What is Pupil Premium?
The Pupil Premium is additional funding given to publicly funded schools in England to raise the attainment of disadvantaged pupils and close the gap between them and their peers. The allocation is based on the number of pupils who receive – or have received – free school meals, or have been in public care.
How much Pupil Premium funding does the school receive?
We have relatively low numbers of pupils who are eligible for Pupil Premium.
- Our allocation for the financial year 2012/13 was £7200
- Our allocation in the financial year 2013/14 was £9600
- Our allocation for the financial year 2014/15 is £15 500
- Our allocation for the financial year 2015/16 was £18 900 (this was £2640 more than the initial allocation)
- Our allocation for 2016/17 was £20 220
- Our allocation for 2017/18 is £17000
How is the school using the Pupil Premium Funding?
- Some of the money has been used to release the headteacher from the afternoon of PPA cover she historically provided so that she can use the equivalent time to teach intervention groups (£3 200 per annum);
- The remaining funding is used to:
- support good teaching assistant staffing levels so that
- Read Write Inc – the phonics, reading and writing programme we use – can operate effectively;
- quality first teaching in class is enhanced;
- additional support and interventions can be carried out;
- provide some emotional, social and mental health support;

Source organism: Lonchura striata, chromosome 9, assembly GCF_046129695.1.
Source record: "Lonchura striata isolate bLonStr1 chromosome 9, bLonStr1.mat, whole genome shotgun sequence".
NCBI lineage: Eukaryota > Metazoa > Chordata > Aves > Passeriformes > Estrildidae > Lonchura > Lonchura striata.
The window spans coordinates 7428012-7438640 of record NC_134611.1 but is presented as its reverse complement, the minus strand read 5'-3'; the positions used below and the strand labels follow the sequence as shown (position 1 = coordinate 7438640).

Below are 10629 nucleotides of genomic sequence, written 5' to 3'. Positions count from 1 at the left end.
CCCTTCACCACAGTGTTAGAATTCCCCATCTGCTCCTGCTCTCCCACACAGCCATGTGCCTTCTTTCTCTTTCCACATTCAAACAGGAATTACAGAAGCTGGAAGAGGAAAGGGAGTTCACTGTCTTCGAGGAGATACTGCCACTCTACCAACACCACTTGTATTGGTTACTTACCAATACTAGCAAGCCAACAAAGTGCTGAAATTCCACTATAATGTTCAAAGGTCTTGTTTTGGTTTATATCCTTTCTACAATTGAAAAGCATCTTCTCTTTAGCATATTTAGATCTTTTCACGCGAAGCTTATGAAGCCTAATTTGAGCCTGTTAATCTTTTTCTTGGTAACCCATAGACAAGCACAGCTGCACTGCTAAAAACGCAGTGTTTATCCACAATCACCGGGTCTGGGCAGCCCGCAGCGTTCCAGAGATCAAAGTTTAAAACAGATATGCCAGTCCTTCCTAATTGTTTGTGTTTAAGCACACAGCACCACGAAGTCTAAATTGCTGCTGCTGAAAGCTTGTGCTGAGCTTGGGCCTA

- to fund extra-curricular activities to boost confidence and emotional wellbeing.
Because we may only have, approximately, a couple of eligible pupils per year group, other pupils who need extra support in order to make good progress, are often included in intervention groups. Sometimes pupils receive one-to-one support.
Pupil Premium Strategy
Currently there are 11 pupils on roll who are eligible for Pupil Premium Funding.
In the 2017/18 Academic year, we have considered how we can refine our strategy for supporting and enhancing the progress of children eligible for Pupil Premium Funding. As the number of Pupil Premium Children is so low and they are spread widely through the classes, subject specific interventions would not cater for the wide range of needs. As such we have considered what might be the common barriers to progress that these children face.
Strategies for overcoming these barriers:
- Providing time for class teachers to spend one-to-one time with pupils discussing progress and setting short term targets to accelerate learning.
- Engaging parents with more precise details about particular barriers to their child’s progress when progress is slower than expected.